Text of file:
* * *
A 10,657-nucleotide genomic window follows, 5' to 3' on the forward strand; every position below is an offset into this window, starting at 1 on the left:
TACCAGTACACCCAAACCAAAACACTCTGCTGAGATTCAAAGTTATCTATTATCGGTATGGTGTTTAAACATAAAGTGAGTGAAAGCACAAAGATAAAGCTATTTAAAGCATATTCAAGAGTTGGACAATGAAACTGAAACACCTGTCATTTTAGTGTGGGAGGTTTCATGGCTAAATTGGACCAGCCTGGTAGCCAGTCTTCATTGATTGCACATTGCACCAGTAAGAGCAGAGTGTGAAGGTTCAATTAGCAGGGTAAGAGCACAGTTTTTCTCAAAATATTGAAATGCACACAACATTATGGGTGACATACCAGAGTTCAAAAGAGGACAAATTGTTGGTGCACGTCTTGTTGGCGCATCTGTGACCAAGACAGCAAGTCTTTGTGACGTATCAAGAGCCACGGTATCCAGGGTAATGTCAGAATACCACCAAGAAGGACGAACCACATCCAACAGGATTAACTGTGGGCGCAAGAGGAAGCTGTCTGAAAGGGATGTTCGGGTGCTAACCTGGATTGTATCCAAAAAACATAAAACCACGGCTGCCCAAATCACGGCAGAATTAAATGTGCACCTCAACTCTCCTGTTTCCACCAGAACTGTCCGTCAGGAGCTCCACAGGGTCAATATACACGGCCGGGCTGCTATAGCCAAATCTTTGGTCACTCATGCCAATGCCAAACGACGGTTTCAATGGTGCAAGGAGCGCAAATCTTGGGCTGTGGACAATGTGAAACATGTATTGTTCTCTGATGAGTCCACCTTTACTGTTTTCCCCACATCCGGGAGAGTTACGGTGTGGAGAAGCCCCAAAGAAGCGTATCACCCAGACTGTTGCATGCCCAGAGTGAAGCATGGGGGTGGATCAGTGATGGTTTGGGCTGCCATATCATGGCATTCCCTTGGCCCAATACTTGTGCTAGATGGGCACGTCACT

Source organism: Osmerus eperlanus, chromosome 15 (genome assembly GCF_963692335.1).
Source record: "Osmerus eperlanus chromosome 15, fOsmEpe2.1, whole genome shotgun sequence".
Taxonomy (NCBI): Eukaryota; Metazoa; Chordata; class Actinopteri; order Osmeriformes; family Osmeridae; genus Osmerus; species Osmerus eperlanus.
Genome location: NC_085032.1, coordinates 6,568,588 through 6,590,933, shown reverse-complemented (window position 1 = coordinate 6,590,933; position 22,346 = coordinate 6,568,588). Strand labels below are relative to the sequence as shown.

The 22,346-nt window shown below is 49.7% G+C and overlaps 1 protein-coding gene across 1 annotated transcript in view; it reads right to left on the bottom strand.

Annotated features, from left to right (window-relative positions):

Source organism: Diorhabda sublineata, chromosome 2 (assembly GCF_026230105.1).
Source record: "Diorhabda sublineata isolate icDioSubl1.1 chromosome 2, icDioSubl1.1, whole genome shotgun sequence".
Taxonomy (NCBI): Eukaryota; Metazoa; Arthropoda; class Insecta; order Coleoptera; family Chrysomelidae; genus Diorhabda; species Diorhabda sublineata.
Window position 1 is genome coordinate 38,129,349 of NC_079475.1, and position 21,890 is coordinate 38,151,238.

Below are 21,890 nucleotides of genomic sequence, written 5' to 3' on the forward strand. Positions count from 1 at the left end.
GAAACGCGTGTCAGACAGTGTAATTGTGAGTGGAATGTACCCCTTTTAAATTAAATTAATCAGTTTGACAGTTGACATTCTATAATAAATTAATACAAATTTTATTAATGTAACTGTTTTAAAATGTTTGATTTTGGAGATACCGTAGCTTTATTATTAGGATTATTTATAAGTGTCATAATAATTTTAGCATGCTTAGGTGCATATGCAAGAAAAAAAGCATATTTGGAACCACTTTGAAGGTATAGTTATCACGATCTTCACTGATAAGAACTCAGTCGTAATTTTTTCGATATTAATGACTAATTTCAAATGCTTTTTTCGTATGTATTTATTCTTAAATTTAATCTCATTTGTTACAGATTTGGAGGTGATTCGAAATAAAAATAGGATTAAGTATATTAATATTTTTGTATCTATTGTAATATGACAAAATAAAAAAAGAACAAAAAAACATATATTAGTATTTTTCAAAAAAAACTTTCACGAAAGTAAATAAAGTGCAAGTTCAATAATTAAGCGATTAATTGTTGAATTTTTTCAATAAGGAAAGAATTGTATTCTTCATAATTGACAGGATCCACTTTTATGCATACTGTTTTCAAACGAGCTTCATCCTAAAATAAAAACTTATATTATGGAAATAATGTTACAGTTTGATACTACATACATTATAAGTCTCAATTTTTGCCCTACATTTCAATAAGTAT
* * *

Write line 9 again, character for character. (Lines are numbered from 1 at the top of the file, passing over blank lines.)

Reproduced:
Source organism: Diorhabda sublineata, chromosome 2 (assembly GCF_026230105.1).